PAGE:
Yet again, you're coming up with suggestions that sound excellent at face value, but are actually extremely divisive - and your comment about the BFS being mired in horror when we've taken pains to show you that it ISN'T, show that you're not as open to being shown you're wrong as you say you are.

And earlier you said: If Ramsey steps down, I want Stephen Jones to take over as President. (And you're the CHAIR! If that's not MIRED in
horror, I really don't know what is. Can I possibly predict the next few suggestions? Er...hmm.....1. David Sutton 2. Christopher Fowler??????
Am I right? Er....how far out am I?

And divisive??????? What do you think is going to happen? All the vampires on one side and all the barbarians on the other? It's true, if I meet
that horror author, I'll gi' 'im sommitt ta stitch, etc?????? Divisive???? Really????

You make good suggestions re: helping aspiring authors, as long as you accept this will be open to all genres, not just heroic fantasy, and my own vote for a David Gemmell Award would be for Best Newcomer, providing budget is available (and thank you to you and Stan for your offer of help in this respect but again this is something we need to go into in more detail at the AGM or via Committee email, ie. through the proper channels.

Ah.....but I daresay my proposals will fail to get through the House of Lords, milady.

Again, I do not believe singling out one category over all others, be it Heroic Fantasy, as you wish, Horror or anything else, would be beneficial to the Society as a whole - I firmly believe it would merely increase dissatisfaction rather than reduce it. We are committed to doing our best for the Members across the board, and always have been.

But Marie - listen - sometimes dissatisfaction is EXCITING STUFF! I mean......since we've started arguing - look at the audience!!!!! I've seen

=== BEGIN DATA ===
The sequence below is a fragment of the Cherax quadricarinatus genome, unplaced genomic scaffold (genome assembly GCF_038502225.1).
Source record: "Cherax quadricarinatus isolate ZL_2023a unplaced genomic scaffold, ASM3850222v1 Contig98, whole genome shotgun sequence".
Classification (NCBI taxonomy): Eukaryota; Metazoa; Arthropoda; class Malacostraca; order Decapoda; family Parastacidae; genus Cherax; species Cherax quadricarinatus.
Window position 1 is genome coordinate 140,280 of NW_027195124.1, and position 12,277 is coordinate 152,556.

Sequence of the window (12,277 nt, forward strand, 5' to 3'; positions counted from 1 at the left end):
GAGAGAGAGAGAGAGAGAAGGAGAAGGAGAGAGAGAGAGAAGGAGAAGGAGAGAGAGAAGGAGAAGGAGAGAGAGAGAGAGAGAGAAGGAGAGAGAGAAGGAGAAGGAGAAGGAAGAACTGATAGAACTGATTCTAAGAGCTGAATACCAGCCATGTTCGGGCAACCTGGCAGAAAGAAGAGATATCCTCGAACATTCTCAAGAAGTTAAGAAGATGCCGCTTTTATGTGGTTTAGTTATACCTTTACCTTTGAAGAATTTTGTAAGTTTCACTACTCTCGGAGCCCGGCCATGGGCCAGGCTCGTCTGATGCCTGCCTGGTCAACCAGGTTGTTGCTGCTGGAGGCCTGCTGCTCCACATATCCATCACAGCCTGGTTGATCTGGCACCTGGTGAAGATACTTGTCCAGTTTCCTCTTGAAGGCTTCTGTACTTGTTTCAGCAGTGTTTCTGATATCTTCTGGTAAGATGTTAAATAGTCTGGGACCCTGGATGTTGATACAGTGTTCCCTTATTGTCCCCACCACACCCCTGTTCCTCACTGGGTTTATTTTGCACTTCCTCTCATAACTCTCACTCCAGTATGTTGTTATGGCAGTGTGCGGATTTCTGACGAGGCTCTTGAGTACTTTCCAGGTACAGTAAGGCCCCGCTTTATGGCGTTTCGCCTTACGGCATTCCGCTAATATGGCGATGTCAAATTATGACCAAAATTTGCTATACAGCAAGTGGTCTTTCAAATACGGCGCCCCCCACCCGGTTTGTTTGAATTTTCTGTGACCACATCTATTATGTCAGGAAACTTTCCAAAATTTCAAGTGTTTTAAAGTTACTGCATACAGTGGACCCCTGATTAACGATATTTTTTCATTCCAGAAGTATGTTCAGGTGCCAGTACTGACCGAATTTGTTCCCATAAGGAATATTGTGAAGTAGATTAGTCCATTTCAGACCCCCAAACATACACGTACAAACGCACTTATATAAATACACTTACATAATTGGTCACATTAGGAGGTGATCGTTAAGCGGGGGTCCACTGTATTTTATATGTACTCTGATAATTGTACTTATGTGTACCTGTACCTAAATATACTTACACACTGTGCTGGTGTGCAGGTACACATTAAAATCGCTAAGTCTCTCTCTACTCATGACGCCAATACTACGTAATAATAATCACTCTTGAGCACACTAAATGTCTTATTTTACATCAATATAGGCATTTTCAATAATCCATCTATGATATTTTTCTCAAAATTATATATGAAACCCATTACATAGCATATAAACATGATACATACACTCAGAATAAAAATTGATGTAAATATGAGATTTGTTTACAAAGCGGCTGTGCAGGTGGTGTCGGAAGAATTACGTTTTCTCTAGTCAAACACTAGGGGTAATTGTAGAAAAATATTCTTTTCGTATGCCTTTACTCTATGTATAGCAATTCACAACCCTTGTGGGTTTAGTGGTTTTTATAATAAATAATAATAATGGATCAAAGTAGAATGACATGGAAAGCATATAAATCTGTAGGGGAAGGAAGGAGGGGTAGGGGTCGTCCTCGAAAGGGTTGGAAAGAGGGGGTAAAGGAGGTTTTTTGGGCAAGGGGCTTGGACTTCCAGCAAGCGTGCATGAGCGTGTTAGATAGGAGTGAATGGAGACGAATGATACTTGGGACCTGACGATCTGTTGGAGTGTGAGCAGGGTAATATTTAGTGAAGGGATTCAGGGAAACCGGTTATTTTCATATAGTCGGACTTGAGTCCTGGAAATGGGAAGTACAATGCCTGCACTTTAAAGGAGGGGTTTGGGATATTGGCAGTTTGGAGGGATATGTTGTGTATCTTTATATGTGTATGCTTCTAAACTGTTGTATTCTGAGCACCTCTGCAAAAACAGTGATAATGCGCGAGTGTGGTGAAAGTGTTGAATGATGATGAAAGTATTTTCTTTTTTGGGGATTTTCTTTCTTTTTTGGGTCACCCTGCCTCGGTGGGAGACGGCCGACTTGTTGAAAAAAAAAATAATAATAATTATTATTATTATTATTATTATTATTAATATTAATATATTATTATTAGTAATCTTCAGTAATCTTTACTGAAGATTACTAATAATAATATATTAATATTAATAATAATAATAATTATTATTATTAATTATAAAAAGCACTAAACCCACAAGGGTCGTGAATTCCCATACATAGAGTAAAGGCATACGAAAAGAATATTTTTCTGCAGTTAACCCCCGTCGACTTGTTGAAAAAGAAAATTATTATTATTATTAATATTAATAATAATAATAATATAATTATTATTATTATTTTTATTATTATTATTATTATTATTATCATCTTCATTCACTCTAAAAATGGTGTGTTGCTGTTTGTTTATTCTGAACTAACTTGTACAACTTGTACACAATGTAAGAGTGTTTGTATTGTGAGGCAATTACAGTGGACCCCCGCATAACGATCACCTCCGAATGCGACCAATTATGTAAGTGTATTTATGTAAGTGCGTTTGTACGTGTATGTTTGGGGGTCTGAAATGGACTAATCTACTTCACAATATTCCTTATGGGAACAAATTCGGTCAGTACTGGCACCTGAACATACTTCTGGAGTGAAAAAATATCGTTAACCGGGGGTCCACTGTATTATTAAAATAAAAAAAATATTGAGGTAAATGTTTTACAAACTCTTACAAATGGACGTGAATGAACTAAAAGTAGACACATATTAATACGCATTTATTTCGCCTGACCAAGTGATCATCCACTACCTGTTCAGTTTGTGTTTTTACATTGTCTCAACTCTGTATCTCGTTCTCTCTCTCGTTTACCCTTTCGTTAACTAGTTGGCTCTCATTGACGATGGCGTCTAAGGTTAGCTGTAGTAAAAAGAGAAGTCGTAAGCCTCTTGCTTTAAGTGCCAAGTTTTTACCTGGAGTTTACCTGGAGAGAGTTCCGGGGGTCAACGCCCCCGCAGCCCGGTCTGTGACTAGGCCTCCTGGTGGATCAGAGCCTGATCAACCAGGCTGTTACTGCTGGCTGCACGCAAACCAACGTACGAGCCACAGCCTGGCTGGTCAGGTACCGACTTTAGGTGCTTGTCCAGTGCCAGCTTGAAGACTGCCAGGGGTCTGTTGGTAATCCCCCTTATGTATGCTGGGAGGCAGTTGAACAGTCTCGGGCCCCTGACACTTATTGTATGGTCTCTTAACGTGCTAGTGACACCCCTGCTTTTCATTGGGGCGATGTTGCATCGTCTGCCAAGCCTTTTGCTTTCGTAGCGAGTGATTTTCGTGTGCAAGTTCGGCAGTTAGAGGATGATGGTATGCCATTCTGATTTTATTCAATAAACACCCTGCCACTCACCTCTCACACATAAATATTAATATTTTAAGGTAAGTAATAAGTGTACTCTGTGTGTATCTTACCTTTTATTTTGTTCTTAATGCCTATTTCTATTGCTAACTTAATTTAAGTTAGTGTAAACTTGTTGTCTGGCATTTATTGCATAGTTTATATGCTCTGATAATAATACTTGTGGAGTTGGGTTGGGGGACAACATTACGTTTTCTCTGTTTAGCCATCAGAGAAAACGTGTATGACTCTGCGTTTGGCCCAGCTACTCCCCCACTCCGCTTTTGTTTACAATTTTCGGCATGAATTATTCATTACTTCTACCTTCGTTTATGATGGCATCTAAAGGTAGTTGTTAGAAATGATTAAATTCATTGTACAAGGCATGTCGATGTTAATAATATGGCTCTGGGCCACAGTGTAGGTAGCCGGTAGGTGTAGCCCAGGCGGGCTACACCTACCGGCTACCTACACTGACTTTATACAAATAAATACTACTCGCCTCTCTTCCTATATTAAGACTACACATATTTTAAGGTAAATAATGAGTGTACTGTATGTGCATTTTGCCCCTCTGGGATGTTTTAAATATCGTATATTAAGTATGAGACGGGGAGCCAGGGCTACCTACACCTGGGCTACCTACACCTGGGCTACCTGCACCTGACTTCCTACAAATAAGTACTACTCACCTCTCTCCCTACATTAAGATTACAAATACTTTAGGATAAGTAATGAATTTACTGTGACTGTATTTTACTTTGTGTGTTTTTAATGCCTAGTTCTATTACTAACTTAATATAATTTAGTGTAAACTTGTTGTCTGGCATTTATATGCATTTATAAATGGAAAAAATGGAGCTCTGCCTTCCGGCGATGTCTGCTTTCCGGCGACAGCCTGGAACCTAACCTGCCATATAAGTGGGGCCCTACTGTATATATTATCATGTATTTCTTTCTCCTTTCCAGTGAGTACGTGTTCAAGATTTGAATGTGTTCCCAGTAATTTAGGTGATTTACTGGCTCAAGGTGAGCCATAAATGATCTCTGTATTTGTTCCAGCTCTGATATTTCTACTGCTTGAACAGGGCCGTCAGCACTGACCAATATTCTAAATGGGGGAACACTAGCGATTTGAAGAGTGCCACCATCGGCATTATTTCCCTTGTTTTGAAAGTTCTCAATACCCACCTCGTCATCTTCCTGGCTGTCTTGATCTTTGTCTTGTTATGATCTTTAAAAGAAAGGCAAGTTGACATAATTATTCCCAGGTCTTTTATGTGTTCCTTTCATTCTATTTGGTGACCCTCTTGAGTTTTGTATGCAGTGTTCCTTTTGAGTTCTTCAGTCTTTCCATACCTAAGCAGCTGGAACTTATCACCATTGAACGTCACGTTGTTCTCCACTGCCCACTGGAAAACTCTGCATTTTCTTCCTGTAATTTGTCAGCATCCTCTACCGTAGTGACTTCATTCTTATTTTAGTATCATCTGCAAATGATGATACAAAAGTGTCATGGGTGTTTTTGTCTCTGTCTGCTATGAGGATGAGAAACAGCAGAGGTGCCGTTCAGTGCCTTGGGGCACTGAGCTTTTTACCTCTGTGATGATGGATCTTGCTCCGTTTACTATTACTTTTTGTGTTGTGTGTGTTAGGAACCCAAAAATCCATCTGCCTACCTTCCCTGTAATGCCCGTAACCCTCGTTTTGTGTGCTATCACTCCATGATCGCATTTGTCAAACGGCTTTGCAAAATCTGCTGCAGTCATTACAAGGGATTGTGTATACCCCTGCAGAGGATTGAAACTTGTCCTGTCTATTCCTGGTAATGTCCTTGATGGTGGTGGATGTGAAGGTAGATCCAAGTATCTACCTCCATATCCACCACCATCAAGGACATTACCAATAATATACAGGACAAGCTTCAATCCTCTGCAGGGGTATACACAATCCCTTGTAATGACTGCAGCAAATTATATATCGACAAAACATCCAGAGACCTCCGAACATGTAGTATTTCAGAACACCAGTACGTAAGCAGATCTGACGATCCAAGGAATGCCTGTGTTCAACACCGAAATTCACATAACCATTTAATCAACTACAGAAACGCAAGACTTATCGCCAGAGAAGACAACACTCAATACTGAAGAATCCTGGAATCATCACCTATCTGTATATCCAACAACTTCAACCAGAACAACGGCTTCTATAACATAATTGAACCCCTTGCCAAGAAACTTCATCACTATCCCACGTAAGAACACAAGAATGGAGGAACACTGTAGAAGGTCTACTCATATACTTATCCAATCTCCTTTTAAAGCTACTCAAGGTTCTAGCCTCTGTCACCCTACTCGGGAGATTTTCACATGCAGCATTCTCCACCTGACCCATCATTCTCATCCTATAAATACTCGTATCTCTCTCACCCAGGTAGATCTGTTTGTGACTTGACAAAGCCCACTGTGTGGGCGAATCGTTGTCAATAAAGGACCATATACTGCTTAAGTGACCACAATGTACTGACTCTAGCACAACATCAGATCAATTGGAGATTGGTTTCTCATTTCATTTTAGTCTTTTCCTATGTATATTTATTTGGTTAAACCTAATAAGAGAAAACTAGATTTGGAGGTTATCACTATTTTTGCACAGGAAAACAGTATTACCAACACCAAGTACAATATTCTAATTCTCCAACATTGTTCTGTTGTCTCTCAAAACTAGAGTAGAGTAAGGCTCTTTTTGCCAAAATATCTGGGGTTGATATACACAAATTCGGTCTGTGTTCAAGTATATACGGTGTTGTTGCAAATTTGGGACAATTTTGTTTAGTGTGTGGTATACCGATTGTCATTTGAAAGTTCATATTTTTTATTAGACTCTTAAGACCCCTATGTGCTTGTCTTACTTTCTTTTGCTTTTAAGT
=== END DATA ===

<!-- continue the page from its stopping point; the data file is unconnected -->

Ramsey Campbell, Stan Nicholls, Mark Chadbourn, Chris T, yourself, Debbie, Jen, Vicky, Lermotov, Jon Oliver and just about everybody else on here - it's like Big Brother!

Let's BE divisive. Our membership will go UP.

I'll constantly argue that you're biased towards horror....and you'll constantly tell me I'm a narrow minded idiot with an obsession for heroic fantasy.

I'll constantly argue that the BFS should be the BHS......and you can keep telling me how blurry whurry the line is between fantasy and horror
(you're right, ya know - I read a James Herbert and a Terry Pratchett last night - couldn't tell the two apart BLOODY identical: I reckon' they're both the same bloke.....).

And as for being 'class' driven about the amateurs. I was an amateur for YEARS - and I would have LOVED a BFS run Pop Idol type drive, especially if the judges were Ramsey, Stan and people like 'em.

Can you IMAGINE the kudos involved in being the horror author RAMSEY CAMPBELL voted as Best Newcomer? You've be walking tall for months: what a start!!!!!!!!!






Title: Re: A General Observation On Awards Questionnaires
Post by: Marie O'Regan on August 18, 2006, 03:21:35 pm
I suggested Stephen Jones because of the massive contribution he has made over the years, not because he's horror-related. I find that offensive. And for the record I would not limit subsequent suggestions to any one genre - I would look at who has made, in my own opinion, a massive contribution to GENRE fiction, not one specific area of it. I may be Chair, but I haven't spoken for the Committee, just made my personal opinion (clearly stated as such) known. Or is that not allowed? As a Member, or as Chair, I only have one vote, just like everybody else.

I think its divisive because it insists on sectioning everything off. People are entirely capable of knowing what event are, and what stories etc are, without us telling them specifically. Making fun of someone else's opinion because it is not the same as your own is hardly an adult way to progress a discussion.

Any suggestions you make to an Editor are up to the Editor. Any suggestions you make to a Committee are discussed and decided upon by the Committee. That is why a Committee gets elected. There is no ulterior 'House of Lords' as you suggest.

I have already said that I would support the suggestion of a Best Newcomer award, but yet again you use this to comment on 'Excitement' and 'Big Brother'. I will always consider and support serious discussion on matters for the benefit of the Society as a whole, but I don't appreciate being made fun of for them or that you appear to enjoy turning this discussion into a game. As for membership, it's already going up, as I've said before. And we all, constantly, work very hard to ensure that that continues.
Title: Re: A General Observation On Awards Questionnaires